display | more...

1st Baron Hawkesbury (1786-1808), 1st Earl of Liverpool (1796-1808)
English statesman
Born 1729 Died 1808

Charles Jenkinson, eldest son of Colonel Charles Jenkinson (d. 1750) and grandson of Sir Robert Jenkinson, Baronet, of Walcot, Oxfordshire, was born at Winchester on the 16th of May 1729. The family was descended from Anthony Jenkinson (d. 1611), sea-captain, merchant and traveller, the first Englishman to penetrate into Central Asia. Charles was educated at Charterhouse school and University College, Oxford, where he graduated M.A. in 1752.

In 1761 he entered parliament as member for Cockermouth and was made under-secretary of state by Lord Bute; he won the favour of George III, and when Bute retired Jenkinson became the leader of the king's friends in the House of Commons. In 1763 George Grenville appointed him joint secretary to the treasury; in 1766, after a short retirement, he became a lord of the admiralty and then a lord of the treasury in the Grafton administration; and from 1778 until the close of Lord North's ministry in 1782 he was secretary-at-war. From 1786 to 1801 he was president of the board of trade and chancellor of the duchy of Lancaster, and he was popularly regarded as enjoying the confidence of the king to a special degree. In 1772 Jenkinson became a privy councillor and vice-treasurer of Ireland, and in 1775 he purchased the lucrative sinecure of clerk of the pells in Ireland and became master of the mint. In 1786 he was created Baron Hawkesbury and ten years later Earl of Liverpool. He died in London on the 17th of December 1808.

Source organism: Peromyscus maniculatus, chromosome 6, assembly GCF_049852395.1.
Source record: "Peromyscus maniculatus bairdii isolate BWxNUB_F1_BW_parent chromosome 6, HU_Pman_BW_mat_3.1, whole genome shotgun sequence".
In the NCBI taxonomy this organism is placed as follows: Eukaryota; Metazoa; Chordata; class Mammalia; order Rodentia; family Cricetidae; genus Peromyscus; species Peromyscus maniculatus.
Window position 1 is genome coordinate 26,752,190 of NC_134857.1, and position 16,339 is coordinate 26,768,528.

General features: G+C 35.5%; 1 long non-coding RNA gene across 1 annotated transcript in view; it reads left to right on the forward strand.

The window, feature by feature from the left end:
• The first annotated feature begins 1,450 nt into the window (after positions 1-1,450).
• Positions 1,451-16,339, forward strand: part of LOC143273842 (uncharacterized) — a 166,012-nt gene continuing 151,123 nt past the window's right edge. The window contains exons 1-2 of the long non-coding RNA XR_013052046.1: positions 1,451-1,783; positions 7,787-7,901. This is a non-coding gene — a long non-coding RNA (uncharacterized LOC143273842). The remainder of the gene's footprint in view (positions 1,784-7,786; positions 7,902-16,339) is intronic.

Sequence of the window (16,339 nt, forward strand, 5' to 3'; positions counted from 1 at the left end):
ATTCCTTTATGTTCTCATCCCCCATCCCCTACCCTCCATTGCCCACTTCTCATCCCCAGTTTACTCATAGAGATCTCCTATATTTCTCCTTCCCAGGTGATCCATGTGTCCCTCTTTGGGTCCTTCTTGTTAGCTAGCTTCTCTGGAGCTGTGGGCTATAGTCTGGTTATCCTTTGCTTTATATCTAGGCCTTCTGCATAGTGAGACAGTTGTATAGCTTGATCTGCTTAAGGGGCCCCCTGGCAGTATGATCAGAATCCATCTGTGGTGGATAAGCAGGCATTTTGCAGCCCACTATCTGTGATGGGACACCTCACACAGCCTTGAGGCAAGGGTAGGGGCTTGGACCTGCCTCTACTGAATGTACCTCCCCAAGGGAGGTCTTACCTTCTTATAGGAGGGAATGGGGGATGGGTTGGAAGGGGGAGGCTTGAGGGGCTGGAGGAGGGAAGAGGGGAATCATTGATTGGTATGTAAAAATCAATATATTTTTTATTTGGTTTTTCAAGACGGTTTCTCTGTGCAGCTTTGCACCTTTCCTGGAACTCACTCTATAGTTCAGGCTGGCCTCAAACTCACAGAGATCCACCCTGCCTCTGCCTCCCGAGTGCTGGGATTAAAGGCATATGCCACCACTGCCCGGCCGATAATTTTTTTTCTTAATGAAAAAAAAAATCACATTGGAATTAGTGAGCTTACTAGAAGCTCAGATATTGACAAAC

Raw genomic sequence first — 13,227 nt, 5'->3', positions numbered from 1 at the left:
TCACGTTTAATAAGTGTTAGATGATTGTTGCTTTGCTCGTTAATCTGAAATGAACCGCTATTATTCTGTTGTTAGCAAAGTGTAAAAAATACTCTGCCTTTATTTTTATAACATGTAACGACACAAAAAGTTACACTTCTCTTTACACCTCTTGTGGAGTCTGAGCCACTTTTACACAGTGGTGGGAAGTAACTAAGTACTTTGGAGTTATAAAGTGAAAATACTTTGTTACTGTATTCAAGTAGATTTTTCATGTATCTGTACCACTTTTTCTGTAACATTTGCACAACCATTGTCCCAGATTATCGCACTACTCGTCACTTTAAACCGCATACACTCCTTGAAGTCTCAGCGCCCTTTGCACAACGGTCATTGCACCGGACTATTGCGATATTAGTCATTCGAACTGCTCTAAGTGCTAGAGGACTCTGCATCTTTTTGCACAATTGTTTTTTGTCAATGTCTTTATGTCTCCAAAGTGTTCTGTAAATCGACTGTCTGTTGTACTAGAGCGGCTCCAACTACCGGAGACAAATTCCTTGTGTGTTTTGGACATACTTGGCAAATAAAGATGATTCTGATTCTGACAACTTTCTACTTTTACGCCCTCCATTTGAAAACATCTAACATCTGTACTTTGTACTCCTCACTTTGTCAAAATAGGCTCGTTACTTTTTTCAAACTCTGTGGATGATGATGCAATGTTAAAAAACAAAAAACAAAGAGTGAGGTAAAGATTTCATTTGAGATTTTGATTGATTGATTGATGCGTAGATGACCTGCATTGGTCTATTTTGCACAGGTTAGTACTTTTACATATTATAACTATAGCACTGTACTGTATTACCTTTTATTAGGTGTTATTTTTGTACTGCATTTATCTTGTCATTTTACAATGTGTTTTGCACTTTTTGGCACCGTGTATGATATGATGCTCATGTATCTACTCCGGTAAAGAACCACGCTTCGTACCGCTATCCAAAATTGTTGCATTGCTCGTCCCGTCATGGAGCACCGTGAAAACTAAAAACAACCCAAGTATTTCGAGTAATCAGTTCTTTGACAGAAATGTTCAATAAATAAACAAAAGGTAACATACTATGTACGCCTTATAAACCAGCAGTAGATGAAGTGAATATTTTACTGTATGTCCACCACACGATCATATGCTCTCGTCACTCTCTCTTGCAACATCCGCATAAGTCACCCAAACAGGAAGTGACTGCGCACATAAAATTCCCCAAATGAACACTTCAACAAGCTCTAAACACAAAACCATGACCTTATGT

Liverpool was twice married: firstly to Amelia (d. 1770), daughter of, William Watts, governor of Fort William, Bengal, and secondly to Catherine, daughter of Sir Cecil Bisshoff, Baronet, and widow of Sir Charles Cope, Baronet. He had a son by each marriage.

He wrote several political works but except his Treatise on the Coins of the Realm (1805) these are without striking merits. They are, Dissertation on the establishment of a national and constitutional force in England independent of a standing army (1756); Discourse on the conduct of the government of Great Britain respecting neutral nations (1758, new ed 1837); and Collection of Treaties between Great Britain and other Powers 1648-1783 (1785). His Coins of the Realm was reprinted by the Bank of England in 1880.

Extracted from the entry for LIVERPOOL, EARLS OF in the 1911 Encyclopedia Britannica, the text of which lies within the public domain.

Log in or register to write something here or to contact authors.